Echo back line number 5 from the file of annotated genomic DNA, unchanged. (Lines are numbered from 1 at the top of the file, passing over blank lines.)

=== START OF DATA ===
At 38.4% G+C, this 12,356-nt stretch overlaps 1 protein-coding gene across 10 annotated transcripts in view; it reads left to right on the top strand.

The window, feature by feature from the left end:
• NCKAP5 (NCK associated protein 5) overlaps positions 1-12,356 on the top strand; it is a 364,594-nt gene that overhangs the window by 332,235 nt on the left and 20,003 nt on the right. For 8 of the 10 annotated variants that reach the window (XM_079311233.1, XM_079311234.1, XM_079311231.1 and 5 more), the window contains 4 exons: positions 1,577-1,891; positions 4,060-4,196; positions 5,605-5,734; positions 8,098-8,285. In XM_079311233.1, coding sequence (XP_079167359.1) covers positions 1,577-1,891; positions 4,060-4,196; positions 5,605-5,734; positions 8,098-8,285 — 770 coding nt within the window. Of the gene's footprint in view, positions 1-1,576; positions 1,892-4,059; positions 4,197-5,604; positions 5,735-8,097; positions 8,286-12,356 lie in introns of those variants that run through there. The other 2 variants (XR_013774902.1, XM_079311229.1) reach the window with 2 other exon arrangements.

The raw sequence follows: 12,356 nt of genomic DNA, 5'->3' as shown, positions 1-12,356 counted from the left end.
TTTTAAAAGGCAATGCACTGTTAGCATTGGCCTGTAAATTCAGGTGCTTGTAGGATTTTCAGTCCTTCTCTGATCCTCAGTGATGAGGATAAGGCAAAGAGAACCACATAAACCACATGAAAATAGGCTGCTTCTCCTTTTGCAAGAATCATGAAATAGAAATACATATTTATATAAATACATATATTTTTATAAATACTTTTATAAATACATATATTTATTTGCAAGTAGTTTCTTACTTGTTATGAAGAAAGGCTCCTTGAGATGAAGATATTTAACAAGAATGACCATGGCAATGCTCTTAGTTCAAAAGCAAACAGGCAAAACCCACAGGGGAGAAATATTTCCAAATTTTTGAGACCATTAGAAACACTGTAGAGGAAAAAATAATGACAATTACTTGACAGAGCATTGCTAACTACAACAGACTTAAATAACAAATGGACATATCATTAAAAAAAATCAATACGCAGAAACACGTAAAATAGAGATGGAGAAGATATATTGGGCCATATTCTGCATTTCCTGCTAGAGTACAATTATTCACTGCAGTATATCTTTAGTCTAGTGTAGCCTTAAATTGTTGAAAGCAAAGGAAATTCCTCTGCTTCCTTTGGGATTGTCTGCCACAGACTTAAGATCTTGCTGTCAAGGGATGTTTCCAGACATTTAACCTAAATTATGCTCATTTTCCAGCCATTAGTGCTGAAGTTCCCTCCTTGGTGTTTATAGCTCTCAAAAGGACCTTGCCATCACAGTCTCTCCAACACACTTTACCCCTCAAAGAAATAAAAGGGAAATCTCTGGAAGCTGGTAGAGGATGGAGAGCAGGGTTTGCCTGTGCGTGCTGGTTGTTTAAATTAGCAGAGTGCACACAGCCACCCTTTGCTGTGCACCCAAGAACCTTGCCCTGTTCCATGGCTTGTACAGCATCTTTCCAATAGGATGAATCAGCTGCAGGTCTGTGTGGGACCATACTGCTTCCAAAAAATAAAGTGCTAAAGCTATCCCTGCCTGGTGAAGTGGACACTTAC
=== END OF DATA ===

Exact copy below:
TTTTAAAAGGCAATGCACTGTTAGCATTGGCCTGTAAATTCAGGTGCTTGTAGGATTTTCAGTCCTTCTCTGATCCTCAGTGATGAGGATAAGGCAAAGAGAACCACATAAACCACATGAAAATAGGCTGCTTCTCCTTTTGCAAGAATCATGAAATAGAAATACATATTTATATAAATACATATATTTTTATAAATACTTTTATAAATACATATATTTATTTGCAAGTAGTTTCTTACTTGTTATGAAGAAAGGCTCCTTGAGATGAAGATATTTAACAAGAATGACCATGGCAATGCTCTTAGTTCAAAAGCAAACAGGCAAAACCCACAGGGGAGAAATATTTCCAAATTTTTGAGACCATTAGAAACACTGTAGAGGAAAAAATAATGACAATTACTTGACAGAGCATTGCTAACTACAACAGACTTAAATAACAAATGGACATATCATTAAAAAAAATCAATACGCAGAAACACGTAAAATAGAGATGGAGAAGATATATTGGGCCATATTCTGCATTTCCTGCTAGAGTACAATTATTCACTGCAGTATATCTTTAGTCTAGTGTAGCCTTAAATTGTTGAAAGCAAAGGAAATTCCTCTGCTTCCTTTGGGATTGTCTGCCACAGACTTAAGATCTTGCTGTCAAGGGATGTTTCCAGACATTTAACCTAAATTATGCTCATTTTCCAGCCATTAGTGCTGAAGTTCCCTCCTTGGTGTTTATAGCTCTCAAAAGGACCTTGCCATCACAGTCTCTCCAACACACTTTACCCCTCAAAGAAATAAAAGGGAAATCTCTGGAAGCTGGTAGAGGATGGAGAGCAGGGTTTGCCTGTGCGTGCTGGTTGTTTAAATTAGCAGAGTGCACACAGCCACCCTTTGCTGTGCACCCAAGAACCTTGCCCTGTTCCATGGCTTGTACAGCATCTTTCCAATAGGATGAATCAGCTGCAGGTCTGTGTGGGACCATACTGCTTCCAAAAAATAAAGTGCTAAAGCTATCCCTGCCTGGTGAAGTGGACACTTAC